Here’s how to do it: Using the pads of your fingers (not the nails), gently massage your scalp in small circles. Do one round at the front and top parts of your head, and then move your hands to the back of your head and repeat.
If you want to add even more benefits to the scalp massage, put a drop of oil on your fingers. There are so many affordable, accessible oils out there that deliver nutrients to your hair follicles. Some of them are:
Brushing your hair is another way to massage and exfoliate your scalp. Be careful though, there are wrong ways to do it that end up undermining the work your hair follicles are doing.
When you brush your hair, be sure to work out the knots starting at the end of your hair, and eventually making your way up to the root. Starting at the root and running the brush all the way to the ends could interrupt the cycle of your hair follicles by pulling strands out. And sometimes the force of the pull can damage the follicle itself.
Brushing your hair when it’s wet is another way to pull out hair and damage the follicle. Your strands are heavy and prone to snapping when it’s wet. So be sure to brush when your hair is relatively dry and start at the ends.
Exercise also increases circulation. A brisk walk will do the trick to get blood flowing through-out your body. Don’t forget to take deep, full breaths to make sure you are getting lots of fresh oxygen.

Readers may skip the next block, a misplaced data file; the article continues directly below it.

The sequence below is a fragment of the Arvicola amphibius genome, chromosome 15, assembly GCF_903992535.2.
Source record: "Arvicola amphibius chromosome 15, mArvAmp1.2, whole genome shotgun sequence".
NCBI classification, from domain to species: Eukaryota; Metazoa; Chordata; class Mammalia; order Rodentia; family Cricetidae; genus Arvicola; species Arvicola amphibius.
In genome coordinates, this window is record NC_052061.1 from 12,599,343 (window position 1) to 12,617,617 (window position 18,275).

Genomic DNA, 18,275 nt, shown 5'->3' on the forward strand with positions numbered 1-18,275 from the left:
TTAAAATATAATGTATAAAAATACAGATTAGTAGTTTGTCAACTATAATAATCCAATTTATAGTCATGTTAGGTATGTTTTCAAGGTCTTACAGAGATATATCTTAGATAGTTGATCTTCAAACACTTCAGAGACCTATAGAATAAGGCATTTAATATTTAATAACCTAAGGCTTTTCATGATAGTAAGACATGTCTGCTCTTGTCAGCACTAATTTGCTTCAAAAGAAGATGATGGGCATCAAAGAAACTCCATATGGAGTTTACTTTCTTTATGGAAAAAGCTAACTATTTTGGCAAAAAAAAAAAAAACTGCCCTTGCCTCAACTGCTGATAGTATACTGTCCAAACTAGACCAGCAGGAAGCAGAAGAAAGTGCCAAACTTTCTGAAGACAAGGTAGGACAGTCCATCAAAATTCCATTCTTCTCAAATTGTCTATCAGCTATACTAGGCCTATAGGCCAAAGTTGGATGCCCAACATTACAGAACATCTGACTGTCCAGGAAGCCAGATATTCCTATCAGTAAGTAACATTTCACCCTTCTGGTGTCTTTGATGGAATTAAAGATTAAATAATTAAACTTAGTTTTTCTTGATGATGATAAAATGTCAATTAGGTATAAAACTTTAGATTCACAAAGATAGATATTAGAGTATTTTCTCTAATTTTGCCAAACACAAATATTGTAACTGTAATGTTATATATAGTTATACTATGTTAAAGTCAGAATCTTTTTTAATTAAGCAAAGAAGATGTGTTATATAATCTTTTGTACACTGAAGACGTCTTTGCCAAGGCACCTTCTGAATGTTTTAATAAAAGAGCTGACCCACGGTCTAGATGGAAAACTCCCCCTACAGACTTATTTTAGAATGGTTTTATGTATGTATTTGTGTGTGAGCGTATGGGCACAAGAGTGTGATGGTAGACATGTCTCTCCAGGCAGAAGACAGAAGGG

Like they say, what you eat grows out of your head. Drink plenty of water to give your follicles their best shot. And eat a nutrient rich diet. Put good foods in your body and your hair follicles will receive them and deliver them to your hair.
Foods rich in vitamins A, B, C, D, E, iron, protein and zinc will feed your follicles. Eating these foods will keep you stocked with hair-healthy vitamins:
If you don’t want to get too technical with your diet, just remember to be moderate in all things, and stay plant-focused. Avoid too much sugar, alcohol, and fried food.
Last, shampoo properly by choosing a gentle cleanser. You’re not degreasing your kitchen pipes here, so avoid harmful ingredients like sulfates, parabens, or phthalates. Embrace plant-based products that are rich in nutrients meant to soothe your skin, fortify your hair follicles, and encourage growth.
The way you shampoo matters, too. Make sure your hair is saturated with water. This will allow the shampoo to lather and spread more evenly. Start at your scalp and focus on your roots. If you are using a gentle sulfate free shampoo like ANTIDOTE, you can let your shampoo sit on your scalp for one minute before rinsing.
Now you know what hair follicles are, what they’re up to, and what you can do to support their work.
Remember, beautiful hair starts with a healthy scalp. Our hair tells the story of what’s happening underneath the surface of our skin.
Now we’d like to hear from you!
Did you learn something new? What health follicle tip will you start incorporating into your routine?
Leave us a comment below.
Abigail + David